Year created:
Richard Long, Brownstone Circle, 2000

Richard Long, Brownstone Circle, 2000
brownstone, 23’ 4” in diameter
Courtesy of the artist and James Cohan Gallery, New York/Shanghai
Photograph by Scout Hutchinson

Click images for larger view

23’ 4” in diameter

Courtesy of the artist and James Cohan Gallery, New York/Shanghai
Exhibit Date: 
On View Jul 08, 2015 - Jun 10, 2019

Since the late 1960s, internationally renowned artist Richard Long has been making sculptures related to long walks he takes through rural regions in his native Great Britain, as well as remote locations across the world. He establishes pre-set conditions about the distance or time spent on his journeys, and some of his walks are aligned with rhythms of the natural world, such as solstices or celestial events. Along his walks, Long often creates ephemeral sculpture of stones, wood or mud arranged in primary geometric patterns and shapes, which he documents photographically. Through his walking practice and related understated interventions in the land, Long has expanded the definition of sculpture to be durational, ephemeral, and inextricably part of the natural environment.

Related to Long’s walks are his circular stone sculptures, such as Brownstone Circle, which are displayed in galleries or public outdoor locations. Long believes circles are a timeless and universal form. The stones that comprise his sculptures are usually small enough to carry. Each stone thus references human touch and recalls the artist’s own journeys and sculptural arrangements in the landscape. These arrangements of organic materials within built environments provide a way for viewers to consider the tensions and harmonies that emerge when basic forms of primal nature enter spaces of man-made culture. Long emerged as an artist during the 1960s and 1970s, participating in landmark exhibitions associated with Land Art and Arte Povera, such as Earth Art at Cornell University, New York in 1969. Long’s works are also associated with Minimalist sculpture, comparable to the logical arrangements of Carl Andre’s square metal plates or Donald Judd’s stacked boxes. Yet in contrast to the industrial materials and processes favored by some Minimalist artists, Long’s peripatetic travels to remote locales and his use of only earthly materials distinguish his singular sculptural practice.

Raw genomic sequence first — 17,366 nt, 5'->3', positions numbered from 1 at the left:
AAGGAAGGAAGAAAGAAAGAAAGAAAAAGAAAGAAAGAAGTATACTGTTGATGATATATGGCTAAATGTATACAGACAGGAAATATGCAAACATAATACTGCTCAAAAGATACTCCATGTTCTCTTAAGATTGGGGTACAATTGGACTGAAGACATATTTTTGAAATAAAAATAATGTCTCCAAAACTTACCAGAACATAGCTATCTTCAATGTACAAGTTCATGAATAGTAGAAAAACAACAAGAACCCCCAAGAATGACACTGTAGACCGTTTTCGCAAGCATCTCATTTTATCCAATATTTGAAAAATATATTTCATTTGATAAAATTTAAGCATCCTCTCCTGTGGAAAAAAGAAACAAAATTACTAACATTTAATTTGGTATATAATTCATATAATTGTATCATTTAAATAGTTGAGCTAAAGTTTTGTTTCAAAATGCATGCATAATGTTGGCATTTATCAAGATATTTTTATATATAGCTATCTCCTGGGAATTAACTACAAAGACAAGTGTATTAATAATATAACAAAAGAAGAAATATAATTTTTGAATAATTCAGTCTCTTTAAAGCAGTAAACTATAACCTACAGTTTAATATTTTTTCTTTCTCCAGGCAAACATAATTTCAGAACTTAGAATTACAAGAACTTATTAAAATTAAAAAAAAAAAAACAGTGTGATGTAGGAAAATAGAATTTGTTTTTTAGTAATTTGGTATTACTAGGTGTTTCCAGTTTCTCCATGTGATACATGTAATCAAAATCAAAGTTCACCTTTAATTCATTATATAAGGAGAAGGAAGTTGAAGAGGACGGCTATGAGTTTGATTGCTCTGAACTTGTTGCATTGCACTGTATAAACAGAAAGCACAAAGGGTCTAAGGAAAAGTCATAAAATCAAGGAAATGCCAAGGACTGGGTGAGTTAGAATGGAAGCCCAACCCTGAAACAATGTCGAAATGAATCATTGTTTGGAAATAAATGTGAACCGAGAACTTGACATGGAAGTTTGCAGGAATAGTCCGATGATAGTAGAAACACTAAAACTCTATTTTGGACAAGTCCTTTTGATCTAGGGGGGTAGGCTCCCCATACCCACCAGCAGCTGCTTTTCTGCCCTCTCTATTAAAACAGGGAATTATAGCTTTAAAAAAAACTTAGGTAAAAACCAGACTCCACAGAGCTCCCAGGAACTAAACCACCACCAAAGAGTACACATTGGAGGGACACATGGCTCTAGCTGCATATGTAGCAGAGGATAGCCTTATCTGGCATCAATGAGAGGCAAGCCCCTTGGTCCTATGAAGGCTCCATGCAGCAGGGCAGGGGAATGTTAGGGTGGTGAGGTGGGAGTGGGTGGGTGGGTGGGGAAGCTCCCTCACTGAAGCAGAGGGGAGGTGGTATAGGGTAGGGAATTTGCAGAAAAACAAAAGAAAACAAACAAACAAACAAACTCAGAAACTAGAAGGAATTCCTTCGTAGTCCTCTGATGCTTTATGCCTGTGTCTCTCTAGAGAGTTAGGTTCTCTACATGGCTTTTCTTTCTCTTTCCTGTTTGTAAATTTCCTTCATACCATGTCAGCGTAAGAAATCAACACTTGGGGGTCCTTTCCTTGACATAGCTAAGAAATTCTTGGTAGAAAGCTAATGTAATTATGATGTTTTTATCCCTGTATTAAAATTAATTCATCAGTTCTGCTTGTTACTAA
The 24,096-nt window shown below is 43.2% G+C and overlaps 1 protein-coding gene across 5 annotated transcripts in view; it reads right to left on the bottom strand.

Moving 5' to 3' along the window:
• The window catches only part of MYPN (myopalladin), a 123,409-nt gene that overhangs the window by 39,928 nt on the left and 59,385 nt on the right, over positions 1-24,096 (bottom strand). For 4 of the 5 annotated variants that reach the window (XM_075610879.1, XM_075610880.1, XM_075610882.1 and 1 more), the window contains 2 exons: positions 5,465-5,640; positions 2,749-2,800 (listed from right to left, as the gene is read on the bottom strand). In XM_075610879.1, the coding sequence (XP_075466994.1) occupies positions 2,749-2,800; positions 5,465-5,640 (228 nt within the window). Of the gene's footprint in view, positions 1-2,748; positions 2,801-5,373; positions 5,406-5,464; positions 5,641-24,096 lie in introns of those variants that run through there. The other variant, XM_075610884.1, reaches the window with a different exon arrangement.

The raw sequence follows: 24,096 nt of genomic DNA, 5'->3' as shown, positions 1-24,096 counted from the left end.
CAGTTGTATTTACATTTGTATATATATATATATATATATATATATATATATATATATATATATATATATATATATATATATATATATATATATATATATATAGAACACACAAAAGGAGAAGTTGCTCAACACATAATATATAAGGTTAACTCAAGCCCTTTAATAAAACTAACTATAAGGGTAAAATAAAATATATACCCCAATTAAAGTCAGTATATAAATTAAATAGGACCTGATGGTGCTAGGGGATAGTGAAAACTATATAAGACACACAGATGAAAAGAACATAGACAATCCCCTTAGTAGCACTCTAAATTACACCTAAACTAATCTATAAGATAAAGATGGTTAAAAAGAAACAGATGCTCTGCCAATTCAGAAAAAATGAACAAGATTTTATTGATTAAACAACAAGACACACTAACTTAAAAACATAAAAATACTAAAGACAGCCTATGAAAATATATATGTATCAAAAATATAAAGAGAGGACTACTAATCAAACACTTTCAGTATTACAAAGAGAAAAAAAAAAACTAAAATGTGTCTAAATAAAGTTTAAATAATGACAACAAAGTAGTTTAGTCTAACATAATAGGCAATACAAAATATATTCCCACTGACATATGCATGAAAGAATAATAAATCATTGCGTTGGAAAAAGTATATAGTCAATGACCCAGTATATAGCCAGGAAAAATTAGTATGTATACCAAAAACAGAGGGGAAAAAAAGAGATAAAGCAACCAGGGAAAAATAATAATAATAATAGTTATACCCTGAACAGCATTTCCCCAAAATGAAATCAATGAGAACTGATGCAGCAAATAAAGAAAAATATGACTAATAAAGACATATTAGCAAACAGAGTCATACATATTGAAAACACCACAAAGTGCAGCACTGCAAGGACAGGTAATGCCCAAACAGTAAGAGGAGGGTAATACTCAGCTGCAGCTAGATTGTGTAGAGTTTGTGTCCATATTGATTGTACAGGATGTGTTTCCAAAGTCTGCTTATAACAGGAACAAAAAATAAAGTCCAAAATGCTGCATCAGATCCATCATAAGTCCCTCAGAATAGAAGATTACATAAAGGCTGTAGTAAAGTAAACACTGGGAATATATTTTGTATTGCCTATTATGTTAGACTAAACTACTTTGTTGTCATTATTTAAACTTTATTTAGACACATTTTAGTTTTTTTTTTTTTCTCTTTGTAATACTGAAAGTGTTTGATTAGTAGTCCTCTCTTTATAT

From 1962 to 1965 Long studied at the West of England College of Art, and then at St. Martin’s School of Art and Design, London, from 1966 to 1968. He has had numerous major solo exhibitions, including retrospectives at the Solomon R. Guggenheim Museum, New York (1986), the Musée d’art Moderne de la Ville de Paris, Paris (1993), the Setagaya Art Museum, Tokyo (1996), San Francisco Museum of Modern Art, San Francisco (2006), Tate Britain, London (2009), and Hamburger Bahnhof, Berlin (2010). Long represented Great Britain at the Venice Biennale in 1976 and received the Turner Prize  in 1989. In 1990 he became a Chevalier dans l’Ordre des Arts et des Lettres from the French government and was awarded the highest international distinction for achievement in the arts, the Praemium Imperiale Prize for Sculpture, in 2009.